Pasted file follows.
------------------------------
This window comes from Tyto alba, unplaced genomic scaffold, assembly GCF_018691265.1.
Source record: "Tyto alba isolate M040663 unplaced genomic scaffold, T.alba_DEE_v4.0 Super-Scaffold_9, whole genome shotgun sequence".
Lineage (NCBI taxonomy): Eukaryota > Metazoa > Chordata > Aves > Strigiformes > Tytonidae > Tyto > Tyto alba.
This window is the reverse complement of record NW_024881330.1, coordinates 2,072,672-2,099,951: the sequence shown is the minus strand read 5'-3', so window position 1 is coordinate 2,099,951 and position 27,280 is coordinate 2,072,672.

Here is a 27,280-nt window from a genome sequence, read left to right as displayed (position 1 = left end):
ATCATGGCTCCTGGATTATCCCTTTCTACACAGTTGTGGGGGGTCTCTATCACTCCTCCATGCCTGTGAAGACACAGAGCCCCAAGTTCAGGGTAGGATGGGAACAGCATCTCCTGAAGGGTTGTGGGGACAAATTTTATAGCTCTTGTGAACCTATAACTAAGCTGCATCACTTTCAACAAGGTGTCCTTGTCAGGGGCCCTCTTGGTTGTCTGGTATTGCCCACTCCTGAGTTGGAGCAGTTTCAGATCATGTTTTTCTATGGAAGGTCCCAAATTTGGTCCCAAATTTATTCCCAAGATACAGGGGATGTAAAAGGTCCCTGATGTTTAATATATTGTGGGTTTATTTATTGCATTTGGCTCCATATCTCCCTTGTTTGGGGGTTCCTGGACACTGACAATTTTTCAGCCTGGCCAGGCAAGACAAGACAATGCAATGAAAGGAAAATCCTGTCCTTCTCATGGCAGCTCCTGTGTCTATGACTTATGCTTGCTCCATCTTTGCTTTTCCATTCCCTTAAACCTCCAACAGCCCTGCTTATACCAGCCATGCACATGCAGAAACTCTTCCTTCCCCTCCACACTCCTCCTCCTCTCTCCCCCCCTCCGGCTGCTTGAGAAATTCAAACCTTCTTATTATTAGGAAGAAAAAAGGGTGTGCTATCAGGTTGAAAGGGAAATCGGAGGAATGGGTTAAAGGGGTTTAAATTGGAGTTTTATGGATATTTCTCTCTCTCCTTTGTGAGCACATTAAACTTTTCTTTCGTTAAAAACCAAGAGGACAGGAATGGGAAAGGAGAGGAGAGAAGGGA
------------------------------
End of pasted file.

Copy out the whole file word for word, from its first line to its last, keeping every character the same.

This window comes from Tyto alba, unplaced genomic scaffold, assembly GCF_018691265.1.
Source record: "Tyto alba isolate M040663 unplaced genomic scaffold, T.alba_DEE_v4.0 Super-Scaffold_9, whole genome shotgun sequence".
Lineage (NCBI taxonomy): Eukaryota > Metazoa > Chordata > Aves > Strigiformes > Tytonidae > Tyto > Tyto alba.
This window is the reverse complement of record NW_024881330.1, coordinates 2,072,672-2,099,951: the sequence shown is the minus strand read 5'-3', so window position 1 is coordinate 2,099,951 and position 27,280 is coordinate 2,072,672.

Here is a 27,280-nt window from a genome sequence, read left to right as displayed (position 1 = left end):
ATCATGGCTCCTGGATTATCCCTTTCTACACAGTTGTGGGGGGTCTCTATCACTCCTCCATGCCTGTGAAGACACAGAGCCCCAAGTTCAGGGTAGGATGGGAACAGCATCTCCTGAAGGGTTGTGGGGACAAATTTTATAGCTCTTGTGAACCTATAACTAAGCTGCATCACTTTCAACAAGGTGTCCTTGTCAGGGGCCCTCTTGGTTGTCTGGTATTGCCCACTCCTGAGTTGGAGCAGTTTCAGATCATGTTTTTCTATGGAAGGTCCCAAATTTGGTCCCAAATTTATTCCCAAGATACAGGGGATGTAAAAGGTCCCTGATGTTTAATATATTGTGGGTTTATTTATTGCATTTGGCTCCATATCTCCCTTGTTTGGGGGTTCCTGGACACTGACAATTTTTCAGCCTGGCCAGGCAAGACAAGACAATGCAATGAAAGGAAAATCCTGTCCTTCTCATGGCAGCTCCTGTGTCTATGACTTATGCTTGCTCCATCTTTGCTTTTCCATTCCCTTAAACCTCCAACAGCCCTGCTTATACCAGCCATGCACATGCAGAAACTCTTCCTTCCCCTCCACACTCCTCCTCCTCTCTCCCCCCCTCCGGCTGCTTGAGAAATTCAAACCTTCTTATTATTAGGAAGAAAAAAGGGTGTGCTATCAGGTTGAAAGGGAAATCGGAGGAATGGGTTAAAGGGGTTTAAATTGGAGTTTTATGGATATTTCTCTCTCTCCTTTGTGAGCACATTAAACTTTTCTTTCGTTAAAAACCAAGAGGACAGGAATGGGAAAGGAGAGGAGAGAAGGGA